Sam Ball 14:46
I think another one that we disagree on as well is the World Index we both do indexing to some degree. Jon does a lot more than me, but with my indexes I don’t use the World Index because I don’t like that 60% allocation to the US. especially if if you do think the next 50 years for the US aren’t gonna be as good as the last 50 Would you want to go in with a 60% allocation? And so with my index, and I’ve just picked five different index funds covering five different geographies. So I’ve got UK, developed Europe, North America, emerging markets, and Asia Pacific. And I just go 20% In each of them, just because I don’t want that much exposure to the US in my index.
Jonathan McKeown 15:23
On that, I suppose. I think that if you look at the quality of the companies that are listed in the U.S., and certainly a lot of those big ones, they are the highest quality, so it doesn’t worry me too much. And you do have decent exposure to other countries. Well, I mean, UK is doesn’t form a large part of it. I think it’s about 4 to 5%. Developed Europe is excluding the UK is probably about 14%. But you know, give or take. So I think I think you’ve got a fair balance. But in the rest of my portfolio, I don’t have a large exposure to the US anyway, if that 60% In The World Index is that personally doesn’t worry me.
Luke Hallard 16:03
Well, we’re going to talk about investing internationally on today’s podcast. And I guess 7investing primarily has a US audience. What should a US investor be aware of if they’re investing overseas, perhaps particularly into the UK?
Jonathan McKeown 16:16
If you look at the UK market, it’s very different to the U.S. in terms of the sectors. We have very little tech in the UK. So that’s something that’s it’s more an absence of it. Valuations tend to be quite a bit lower in the UK, which I think certainly for me, if you’re a US investor looking to invest in the UK is something that would be quite attractive. Quite a lot of maybe older industries. So like Sam mentioned earlier, oil and gas make up a larger proportion of the main index in the UK the FTSE 100. You have other sort of Old World Industries, like you’ve got a larger number of banks that form part of the FTSE 100, then you’ve got brewers, tobacco companies that maybe less forward looking? I don’t know that that could be a bit harsh, you’ve got quite a lot of consumer staples in there, too. What would you say, Sam?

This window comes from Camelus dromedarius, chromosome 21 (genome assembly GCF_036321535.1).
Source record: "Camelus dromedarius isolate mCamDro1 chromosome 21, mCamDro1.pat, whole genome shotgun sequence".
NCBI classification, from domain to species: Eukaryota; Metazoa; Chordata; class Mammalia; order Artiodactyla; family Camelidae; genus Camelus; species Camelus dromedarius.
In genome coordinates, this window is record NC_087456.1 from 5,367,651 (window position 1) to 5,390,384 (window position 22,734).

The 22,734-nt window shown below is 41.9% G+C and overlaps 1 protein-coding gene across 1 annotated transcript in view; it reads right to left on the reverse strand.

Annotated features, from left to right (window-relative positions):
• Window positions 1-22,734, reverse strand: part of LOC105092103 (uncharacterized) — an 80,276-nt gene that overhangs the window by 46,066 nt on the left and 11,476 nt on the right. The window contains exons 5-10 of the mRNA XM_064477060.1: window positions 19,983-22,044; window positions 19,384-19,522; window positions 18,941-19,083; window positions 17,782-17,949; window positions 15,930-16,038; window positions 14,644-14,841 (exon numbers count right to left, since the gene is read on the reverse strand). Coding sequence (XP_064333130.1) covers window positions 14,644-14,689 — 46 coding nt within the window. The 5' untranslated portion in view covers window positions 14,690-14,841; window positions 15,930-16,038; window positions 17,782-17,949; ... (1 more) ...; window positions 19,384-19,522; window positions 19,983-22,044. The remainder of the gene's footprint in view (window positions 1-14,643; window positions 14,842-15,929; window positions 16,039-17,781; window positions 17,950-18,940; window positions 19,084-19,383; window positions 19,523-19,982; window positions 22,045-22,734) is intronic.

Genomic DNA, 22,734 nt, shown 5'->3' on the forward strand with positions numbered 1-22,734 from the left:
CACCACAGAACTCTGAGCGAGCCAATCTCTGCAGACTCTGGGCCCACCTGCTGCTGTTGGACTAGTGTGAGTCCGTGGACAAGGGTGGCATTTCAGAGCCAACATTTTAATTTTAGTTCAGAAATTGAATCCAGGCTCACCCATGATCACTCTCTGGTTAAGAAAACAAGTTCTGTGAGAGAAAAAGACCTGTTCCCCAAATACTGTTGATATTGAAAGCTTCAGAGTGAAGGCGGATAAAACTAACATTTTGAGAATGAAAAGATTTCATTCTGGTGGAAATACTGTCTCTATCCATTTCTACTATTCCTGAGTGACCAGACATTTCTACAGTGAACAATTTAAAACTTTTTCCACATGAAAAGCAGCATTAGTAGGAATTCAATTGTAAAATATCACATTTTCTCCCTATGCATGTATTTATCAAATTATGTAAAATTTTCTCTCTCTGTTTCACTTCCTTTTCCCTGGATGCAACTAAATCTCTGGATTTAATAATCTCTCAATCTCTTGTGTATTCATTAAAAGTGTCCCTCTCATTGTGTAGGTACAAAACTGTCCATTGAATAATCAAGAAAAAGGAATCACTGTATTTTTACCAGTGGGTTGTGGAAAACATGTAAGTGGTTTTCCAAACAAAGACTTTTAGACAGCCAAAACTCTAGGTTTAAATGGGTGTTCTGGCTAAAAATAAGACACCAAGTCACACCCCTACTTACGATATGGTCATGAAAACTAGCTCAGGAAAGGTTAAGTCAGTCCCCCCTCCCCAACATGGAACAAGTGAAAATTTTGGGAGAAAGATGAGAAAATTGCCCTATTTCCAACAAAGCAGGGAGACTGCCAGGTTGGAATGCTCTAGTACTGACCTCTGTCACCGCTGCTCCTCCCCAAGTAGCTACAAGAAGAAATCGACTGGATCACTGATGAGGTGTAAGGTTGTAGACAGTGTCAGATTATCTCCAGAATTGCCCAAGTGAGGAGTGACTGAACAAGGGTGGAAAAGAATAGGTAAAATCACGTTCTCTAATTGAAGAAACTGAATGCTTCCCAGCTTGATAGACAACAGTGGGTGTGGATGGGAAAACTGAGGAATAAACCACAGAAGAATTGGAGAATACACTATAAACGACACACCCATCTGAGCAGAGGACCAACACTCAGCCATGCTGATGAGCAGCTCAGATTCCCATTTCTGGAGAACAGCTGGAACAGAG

Sam Ball 17:11
I think the first thing I think that if you look at US companies, I think they’ve got a huge and very entrepreneurial domestic market. So if you get a company that’s able to dominate in the U.S., I think they’ve got a pretty good chance if they take their product or service internationally. Whereas in the UK, it’s a much smaller market. And although you do get a lot of excellent businesses, you tend to see, I think, a higher proportion of those, if they do go international, it’s less likely to work. So for example, like Tesco and Domino’s (NYSE: DPZ), I know they’ve got Domino’s listed in the US, but there’s a UK listed one as well, they’re both fantastic businesses domestically, both have tried expanding overseas. And both of them massively didn’t work. So I think the total addressable markets tend to be lower. And I think if you’re factoring international growth in you should probably be a lot more cautious if you’re investing in a UK business. So another example is one that we both own is Right Move. And that’s a fantastic business. It’s essentially a monopoly in the UK, if they said they were going to France, I would be concerned about that. Whereas, you know, I think if it was the US equivalent, and they said, Oh, well, we’re going to Australia or something, you’d probably, you’d think that they have a much better chance of doing it. And I’d agree as well, with the multiples as well, I think you tend to if you look at a lot of UK listed companies, and then compare them to their US peers. So for example, like the consumer goods companies, or even like the tobacco companies, they the tobacco companies we’ve got in in the UK, they trade at P/Es of 10 or less, whereas in the US, they might be like 15, 16 for what are essentially the same, pretty much the same companies. But I think if you’re buying them, the valuations are more attractive, but I’d just be cautious. If you’re a US investor, I wouldn’t buy it and think well, British American Tobacco is at a P/E of 10. And Philip Morris is at 18. So I’m going to wait for it to rerate because you probably won’t get that rerating or certainly not anytime soon that I’d expect.